DSL testing on campus Part 2 of 2 (the NEW way)
This is part 2 of a 2 part post.
Post two: The NEW way of doing DSL on campus
About 2 years ago me and a co-worker were approached by 2 teams on campus that had a large number of DSL lines and did not want to pay the fee that Verizon charged. So I came up with the new way.
**Brief info on how DSL works (from a telco like Qwest)**
You have a DSL modem
This modem links via the phone line to a device called a DSLAM (Digital Subscriber line access Multiplexer)
The DSLAM then linked to the ATM or Frame-Relay network
The ISP (could be Qwest or any other ISP that has links to the ATM/Frame-Relay cloud) would have a link into the ATM/FR network
The ISP then routes the packets to the internet via its normal Path
**End of Brief info**
So Verizon in our case charged for the Analog line the DSL line and the ISP. This was about $2,000 per line per year. So what we were going to do is buy the DSLAMs and keep them in house then link them to the internet using our already internet access methods (MSN). So this would allow the test teams to have DSL lines with an upfront cost for hardware but never have a re-occurring cost.
The first issue we ran into in the beginning was the cost of a Cisco DSLAM was > $12,000 for ~24-48 lines (don’t remember the exact cost). So that price would hit into the cost savings if we had to throw out a huge amount of money just to get the hardware. So one day I was in a meeting with the networking team talking about another issue when someone mentioned they found a 24 port DSLAM for ~2,500.00. So after some looking I found Corecess (http://www.corecess.com). They have the DX6524 which is a 24 port DSLAM that goes from DSL to Ethernet. It removes the ATM/Frame-Relay requirements that other DSLAMs also had. So this allowed us to put in 4 DSLAMs into a single lab and connect them to our existing Internet taps.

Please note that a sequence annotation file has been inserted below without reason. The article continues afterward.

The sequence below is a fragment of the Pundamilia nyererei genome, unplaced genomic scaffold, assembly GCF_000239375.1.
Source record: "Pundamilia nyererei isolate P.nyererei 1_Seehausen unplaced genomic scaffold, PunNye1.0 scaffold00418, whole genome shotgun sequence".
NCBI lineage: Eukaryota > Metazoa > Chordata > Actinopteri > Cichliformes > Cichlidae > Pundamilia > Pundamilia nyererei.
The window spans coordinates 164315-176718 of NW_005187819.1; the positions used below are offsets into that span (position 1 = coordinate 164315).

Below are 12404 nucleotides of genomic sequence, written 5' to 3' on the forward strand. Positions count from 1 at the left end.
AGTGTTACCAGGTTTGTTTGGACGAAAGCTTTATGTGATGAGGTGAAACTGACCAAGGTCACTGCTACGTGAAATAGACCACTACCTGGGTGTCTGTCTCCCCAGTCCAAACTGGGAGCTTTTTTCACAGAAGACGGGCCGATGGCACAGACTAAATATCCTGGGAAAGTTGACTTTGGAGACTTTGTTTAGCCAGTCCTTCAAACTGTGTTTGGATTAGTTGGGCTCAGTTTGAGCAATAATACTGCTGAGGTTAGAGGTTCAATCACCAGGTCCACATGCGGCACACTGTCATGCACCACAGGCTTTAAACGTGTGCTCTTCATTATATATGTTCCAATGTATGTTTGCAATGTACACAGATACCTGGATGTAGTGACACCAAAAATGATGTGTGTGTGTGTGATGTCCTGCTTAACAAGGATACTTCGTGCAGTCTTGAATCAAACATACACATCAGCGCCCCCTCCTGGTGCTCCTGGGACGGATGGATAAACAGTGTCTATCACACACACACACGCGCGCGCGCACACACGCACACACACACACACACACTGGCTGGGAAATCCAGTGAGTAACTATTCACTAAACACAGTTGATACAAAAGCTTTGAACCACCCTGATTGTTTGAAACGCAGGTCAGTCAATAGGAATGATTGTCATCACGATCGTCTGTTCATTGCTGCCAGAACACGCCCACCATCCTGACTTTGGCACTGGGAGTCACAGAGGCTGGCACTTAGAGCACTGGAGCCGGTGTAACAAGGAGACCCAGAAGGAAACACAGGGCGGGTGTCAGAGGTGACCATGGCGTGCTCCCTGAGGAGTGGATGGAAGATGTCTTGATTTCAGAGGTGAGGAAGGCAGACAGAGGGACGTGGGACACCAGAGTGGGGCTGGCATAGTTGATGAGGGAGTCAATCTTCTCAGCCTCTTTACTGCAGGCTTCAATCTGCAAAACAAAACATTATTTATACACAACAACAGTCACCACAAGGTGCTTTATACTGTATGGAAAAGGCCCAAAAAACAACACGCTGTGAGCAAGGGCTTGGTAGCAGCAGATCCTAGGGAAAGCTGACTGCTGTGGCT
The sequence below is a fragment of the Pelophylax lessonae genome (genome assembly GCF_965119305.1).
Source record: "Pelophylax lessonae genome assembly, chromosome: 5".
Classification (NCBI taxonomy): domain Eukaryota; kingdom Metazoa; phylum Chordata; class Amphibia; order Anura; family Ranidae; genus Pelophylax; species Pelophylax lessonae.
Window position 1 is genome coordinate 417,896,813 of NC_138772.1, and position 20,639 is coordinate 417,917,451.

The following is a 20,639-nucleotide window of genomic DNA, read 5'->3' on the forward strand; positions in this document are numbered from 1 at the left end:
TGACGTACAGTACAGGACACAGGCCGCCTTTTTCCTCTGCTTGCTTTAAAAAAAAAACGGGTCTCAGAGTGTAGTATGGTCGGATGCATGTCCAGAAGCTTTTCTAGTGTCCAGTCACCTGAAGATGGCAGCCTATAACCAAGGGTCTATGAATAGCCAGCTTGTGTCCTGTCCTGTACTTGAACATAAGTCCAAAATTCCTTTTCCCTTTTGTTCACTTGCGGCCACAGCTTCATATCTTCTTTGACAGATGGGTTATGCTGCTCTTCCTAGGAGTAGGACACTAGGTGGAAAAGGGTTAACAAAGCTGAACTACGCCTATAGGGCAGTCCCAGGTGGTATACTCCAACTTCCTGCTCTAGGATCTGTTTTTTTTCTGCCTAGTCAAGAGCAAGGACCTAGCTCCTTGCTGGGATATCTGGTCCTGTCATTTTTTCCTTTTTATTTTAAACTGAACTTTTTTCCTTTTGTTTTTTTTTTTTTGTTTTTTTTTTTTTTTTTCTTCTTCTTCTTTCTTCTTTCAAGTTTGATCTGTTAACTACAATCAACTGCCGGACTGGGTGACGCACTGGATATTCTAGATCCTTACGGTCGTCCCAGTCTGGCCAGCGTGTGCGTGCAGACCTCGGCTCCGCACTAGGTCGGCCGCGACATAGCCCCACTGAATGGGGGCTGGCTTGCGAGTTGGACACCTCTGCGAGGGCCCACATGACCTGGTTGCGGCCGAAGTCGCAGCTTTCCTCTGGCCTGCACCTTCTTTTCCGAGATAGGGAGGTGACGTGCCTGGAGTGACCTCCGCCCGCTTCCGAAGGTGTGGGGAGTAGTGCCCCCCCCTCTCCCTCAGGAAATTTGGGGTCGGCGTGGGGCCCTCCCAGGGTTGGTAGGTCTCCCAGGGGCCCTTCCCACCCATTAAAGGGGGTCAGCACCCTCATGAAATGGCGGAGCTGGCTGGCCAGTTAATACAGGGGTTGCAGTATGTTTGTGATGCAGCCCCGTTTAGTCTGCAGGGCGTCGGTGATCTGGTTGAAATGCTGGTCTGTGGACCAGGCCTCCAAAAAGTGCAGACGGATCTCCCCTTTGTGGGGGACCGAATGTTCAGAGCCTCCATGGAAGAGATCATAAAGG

The DSL modems we had with Verizon were DMT modems so they worked with this device. No new modems were required for the move only growth. So for the cost of 1 year of service on our normal DSL line we were able to get a device that would provide us 24 ports of DSL access. I was so happy the day I was able to place ~100 DSL disconnect orders with Verizon (Telcos are almost as bad as the cable company and Oil companies).
The ROI was so high that a 24 port DSLAM would pay for its self in only a few months. And when it comes time for the lab to move all they have to do is make sure there is an Internet tap installed in their new lab to connect their DSLAM to.
Testers could also in real-time (automated or manual) change the speed allotted for a DSL port. They could have it 128k/128k then up to 8mb/1mb within a few seconds. The DSLAM also provided VLAN support on a per DSL port basis. So we could have one DSL line connected to a PPPoE Access concentrator while another is on a Native IPv6 link. These VLAN assignments could also be changed automatically (SNMP).
From a security stand point this allowed Corp IT to monitor all internet traffic on the DSL lines (place IDS/IPS devices also), limit access to HIGH risk services (that are not used at 99.9% of homes), and removed the ANALOG line that could allow un-restricted dial-in access. If an inbound attack was detected corp sec could at least act on it now. Where with the OLD way they did not even know it happened.
This solution still provides all the requirements to capture the “Home Scenario” while lowing the cost and increasing security. So for those of you that need to do DSL testing but hate paying the super high costs owning your own DSLAM is the way to go. You can even add a spool of 3,000 feet of copper between your DSL modem and the DSLAM to simulate the copper length between most homes and the DSLAM.